They love to rev it up!

Whether it is towing a broken down bike with their dupattas or riding past men who attempt to hurl them off their bikes, the Bikernis are game for just about anything the road coughs up, writes Surekha Kadapa-Bose.


Sitting outside a nondescript eatery in Central Mumbai, ordering a round of juice, fruit beer and coffee, these young women, clad in jeans, t-shirt, sneakers and boots, discuss biking gears and engine capacities. 

The riding helmets and bike gloves stacked in a corner are a testament to these ladies’ passion for bikes. “We are the Bikernis and we prefer mud to makeup and petrol to perfume,” they declare with pride.

This is a gang that comes from different cities across India, loves to go vroom-vroom and talk non-stop about their first love: motorbikes. They are an association of like-minded females, who are interested in touring, stunting and racing on geared motorcycles.

Bikerni, the first all-female Motorcycle Association of India, was formed in January 2011 by Pune’s Urvashi Patole and Firdaus Shaikh. While initially they were 11, now they have grown to become a 350-plus group. Members include students, professionals and homemakers from cities such as Rajkot, Chennai, Bengaluru, Hubli, Hyderabad, Delhi, Mumbai, Pune and Guwahati. 

“Anyone who can ride a bike, doesn’t believe in taking pointless risks or showing off while riding and has a driver’s license can become a member,” says Sheetal Bidaye, coordinator of Bikerni’s West Zone association. All new members have to take three test rides - on sandy, cobbled and city roads - along with other Bikernis. Only after qualifying these tests do they get to become a part of this club.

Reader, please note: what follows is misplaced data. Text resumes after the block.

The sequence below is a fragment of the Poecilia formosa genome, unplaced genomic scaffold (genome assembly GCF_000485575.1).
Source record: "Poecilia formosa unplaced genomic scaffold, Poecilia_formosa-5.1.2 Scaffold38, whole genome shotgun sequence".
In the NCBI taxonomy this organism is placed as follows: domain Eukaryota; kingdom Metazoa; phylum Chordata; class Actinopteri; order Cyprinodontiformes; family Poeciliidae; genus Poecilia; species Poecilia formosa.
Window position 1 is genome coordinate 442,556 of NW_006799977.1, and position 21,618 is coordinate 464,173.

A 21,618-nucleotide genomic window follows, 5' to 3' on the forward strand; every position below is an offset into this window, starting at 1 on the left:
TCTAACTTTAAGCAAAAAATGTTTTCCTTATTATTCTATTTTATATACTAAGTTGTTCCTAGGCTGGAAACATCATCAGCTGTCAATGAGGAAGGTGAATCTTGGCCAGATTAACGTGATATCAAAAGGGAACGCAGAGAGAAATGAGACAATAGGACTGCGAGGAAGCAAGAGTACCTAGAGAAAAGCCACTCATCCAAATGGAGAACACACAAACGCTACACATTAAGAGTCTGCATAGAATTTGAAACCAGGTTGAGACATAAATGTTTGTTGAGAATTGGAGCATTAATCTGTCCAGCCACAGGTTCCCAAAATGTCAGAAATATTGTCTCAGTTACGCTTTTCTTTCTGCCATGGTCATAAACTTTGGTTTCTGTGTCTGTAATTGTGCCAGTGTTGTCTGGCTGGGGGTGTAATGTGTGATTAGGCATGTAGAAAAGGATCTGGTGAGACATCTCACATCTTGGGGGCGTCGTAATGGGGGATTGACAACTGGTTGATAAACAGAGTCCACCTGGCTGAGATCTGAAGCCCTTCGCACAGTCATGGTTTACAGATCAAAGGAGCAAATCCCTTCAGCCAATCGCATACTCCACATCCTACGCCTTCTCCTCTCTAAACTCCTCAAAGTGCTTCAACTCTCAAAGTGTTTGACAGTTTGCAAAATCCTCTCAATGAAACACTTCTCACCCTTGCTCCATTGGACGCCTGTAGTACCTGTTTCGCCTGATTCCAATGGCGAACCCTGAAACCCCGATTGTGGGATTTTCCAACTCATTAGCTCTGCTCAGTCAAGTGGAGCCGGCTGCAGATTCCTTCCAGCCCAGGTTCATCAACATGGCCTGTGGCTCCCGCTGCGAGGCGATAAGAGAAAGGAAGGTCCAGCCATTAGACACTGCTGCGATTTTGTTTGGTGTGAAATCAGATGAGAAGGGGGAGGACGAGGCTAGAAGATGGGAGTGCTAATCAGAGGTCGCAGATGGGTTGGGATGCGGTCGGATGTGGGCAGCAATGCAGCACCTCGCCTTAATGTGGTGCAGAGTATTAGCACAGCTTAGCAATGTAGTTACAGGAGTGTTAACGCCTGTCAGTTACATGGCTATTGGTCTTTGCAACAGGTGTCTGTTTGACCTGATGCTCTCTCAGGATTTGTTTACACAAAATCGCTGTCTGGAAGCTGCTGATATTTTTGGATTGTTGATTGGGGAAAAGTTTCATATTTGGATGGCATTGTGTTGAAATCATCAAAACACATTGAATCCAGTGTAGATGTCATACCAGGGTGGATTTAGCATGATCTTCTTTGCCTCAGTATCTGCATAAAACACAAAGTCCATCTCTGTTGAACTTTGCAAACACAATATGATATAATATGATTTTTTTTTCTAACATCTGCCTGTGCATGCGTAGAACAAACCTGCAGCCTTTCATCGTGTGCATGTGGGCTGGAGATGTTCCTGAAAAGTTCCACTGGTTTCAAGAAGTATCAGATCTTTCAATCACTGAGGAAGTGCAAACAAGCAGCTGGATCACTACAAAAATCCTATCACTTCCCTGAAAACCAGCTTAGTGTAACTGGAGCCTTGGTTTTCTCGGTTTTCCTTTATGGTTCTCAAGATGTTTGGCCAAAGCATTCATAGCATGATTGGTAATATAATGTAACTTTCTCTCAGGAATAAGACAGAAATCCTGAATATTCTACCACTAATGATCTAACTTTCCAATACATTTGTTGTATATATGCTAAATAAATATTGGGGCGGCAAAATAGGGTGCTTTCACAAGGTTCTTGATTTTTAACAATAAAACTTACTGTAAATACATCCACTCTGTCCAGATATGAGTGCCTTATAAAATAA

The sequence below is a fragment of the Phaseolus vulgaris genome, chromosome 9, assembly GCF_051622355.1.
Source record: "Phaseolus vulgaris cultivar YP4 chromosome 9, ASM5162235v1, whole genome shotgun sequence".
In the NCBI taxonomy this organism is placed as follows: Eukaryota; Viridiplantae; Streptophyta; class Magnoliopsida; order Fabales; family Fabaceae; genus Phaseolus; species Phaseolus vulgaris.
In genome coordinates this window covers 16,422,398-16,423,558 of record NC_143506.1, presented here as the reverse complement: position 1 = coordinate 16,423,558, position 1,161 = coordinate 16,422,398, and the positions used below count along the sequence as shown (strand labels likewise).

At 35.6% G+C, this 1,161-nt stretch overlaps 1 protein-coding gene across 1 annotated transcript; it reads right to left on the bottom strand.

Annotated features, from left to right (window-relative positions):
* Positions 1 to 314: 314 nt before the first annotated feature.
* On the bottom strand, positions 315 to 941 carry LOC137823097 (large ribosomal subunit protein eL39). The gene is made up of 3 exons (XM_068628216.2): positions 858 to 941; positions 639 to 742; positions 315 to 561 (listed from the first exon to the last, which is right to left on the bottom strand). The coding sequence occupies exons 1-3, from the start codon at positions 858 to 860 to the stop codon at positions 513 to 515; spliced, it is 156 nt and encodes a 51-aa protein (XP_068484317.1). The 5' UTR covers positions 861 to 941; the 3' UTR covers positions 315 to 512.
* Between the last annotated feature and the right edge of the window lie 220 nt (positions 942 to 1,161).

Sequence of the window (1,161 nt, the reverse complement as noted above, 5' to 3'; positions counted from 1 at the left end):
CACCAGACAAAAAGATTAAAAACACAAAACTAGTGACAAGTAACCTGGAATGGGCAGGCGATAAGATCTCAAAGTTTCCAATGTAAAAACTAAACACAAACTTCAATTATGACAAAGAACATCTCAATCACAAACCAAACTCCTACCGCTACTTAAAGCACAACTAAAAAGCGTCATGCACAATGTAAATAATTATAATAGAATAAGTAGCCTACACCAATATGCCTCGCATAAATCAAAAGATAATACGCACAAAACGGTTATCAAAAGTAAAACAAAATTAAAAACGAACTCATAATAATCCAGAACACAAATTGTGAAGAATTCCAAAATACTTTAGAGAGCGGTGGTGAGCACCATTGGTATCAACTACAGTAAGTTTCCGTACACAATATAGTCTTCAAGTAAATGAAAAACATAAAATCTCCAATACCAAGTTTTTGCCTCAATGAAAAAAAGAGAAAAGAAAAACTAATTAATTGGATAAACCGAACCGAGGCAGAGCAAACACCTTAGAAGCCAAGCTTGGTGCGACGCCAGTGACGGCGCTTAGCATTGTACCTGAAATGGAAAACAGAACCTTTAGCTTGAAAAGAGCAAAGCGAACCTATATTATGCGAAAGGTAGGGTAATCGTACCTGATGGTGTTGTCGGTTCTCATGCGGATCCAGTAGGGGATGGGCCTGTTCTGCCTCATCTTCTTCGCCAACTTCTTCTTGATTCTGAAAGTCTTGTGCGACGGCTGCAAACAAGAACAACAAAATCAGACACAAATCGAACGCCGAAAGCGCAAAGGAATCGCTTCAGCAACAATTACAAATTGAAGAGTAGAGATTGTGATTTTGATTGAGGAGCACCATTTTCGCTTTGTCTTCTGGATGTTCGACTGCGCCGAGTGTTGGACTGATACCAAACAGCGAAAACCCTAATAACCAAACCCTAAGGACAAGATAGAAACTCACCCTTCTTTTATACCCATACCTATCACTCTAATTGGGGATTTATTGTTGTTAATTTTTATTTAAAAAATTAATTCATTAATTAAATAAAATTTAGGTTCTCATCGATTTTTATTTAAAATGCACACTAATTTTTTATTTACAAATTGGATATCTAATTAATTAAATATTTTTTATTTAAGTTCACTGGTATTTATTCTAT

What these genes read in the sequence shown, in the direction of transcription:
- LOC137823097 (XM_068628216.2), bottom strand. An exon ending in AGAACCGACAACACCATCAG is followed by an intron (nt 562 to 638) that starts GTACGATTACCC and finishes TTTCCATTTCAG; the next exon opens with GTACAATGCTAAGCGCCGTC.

“The enrolment of a newcomer isn’t dependent on the amount of time she has spent riding a bike, but on how skilled she is,” explains Urvashi.  

A couple of months back, 12 Bikernis from Mumbai, Pune, Bengaluru and Hubli had taken a trip to Dandeli in Karnataka. “That must have been the first time when one of our girl’s bike broke down late one evening and we got a bit worried,” recalls Shubhangi Manjrekar, a Mumbai-based advertising professional, who rides a Royal Enfield 350 cc Thunder Bird. Given that Dandeli has a dense forest cover, where wild elephants roam at night, the girls decided to tow the bike using their dupattas as rope to the nearest village, about 14 kilometres away.

 Leaving the bike at a villager’s house for the night, covering the remaining 20-odd kilometres in the dead of the night, the ladies joined the rest of their group, which had already reached the resort appointed for stay, . 

The Bikernis admit that though riding a bike is not dangerous, it is certainly challenging. “If you take care of the bike, get it serviced before leaving for a trip and make sure that the tyres and tubes are in top condition, you are unlikely to encounter any problems,” points out Ishita Lakotia, a banker who loves to zoom around Mumbai in her Yamaha Fazer.

Of course, they do encounter harassment from few men, who are yet to accept women bikers. On road, at times, men on bikes challenge them to race; those driving cars zoom past and suddenly open the door in an attempt to make the girls fall off. “We simply ignore such pranks. If they still persist and if we are in a group, then we haul them up or seek help from the public,” says Urvashi.

However, these women receive tremendous support from male biker clubs. “Bikers, irrespective of their gender, always help each other,” says Aniya Satam, who recently completed her Bachelor of Homeopathic Medicine and Surgery exams. Petite she may be, but she has learnt of ways to lift her heavy Yamaha FZ 16 on her own, in case it ever falls down.

The Bikernis are not just fun or adventurous; they support social causes as well. They have promoted the “Child Rights and You” campaign of CRY in addition to spreading awareness about women’s safety and violent crimes against women, after the gruesome December 16 rape case in Delhi. They want to talk about issues of women’s empowerment,including health and education, and meet up with women’s groups to take their message further.

For now, the next step for the Bikernis is to travel abroad on their bikes. They remark in unison: “Who needs a therapist when you have an open road and a bike!”

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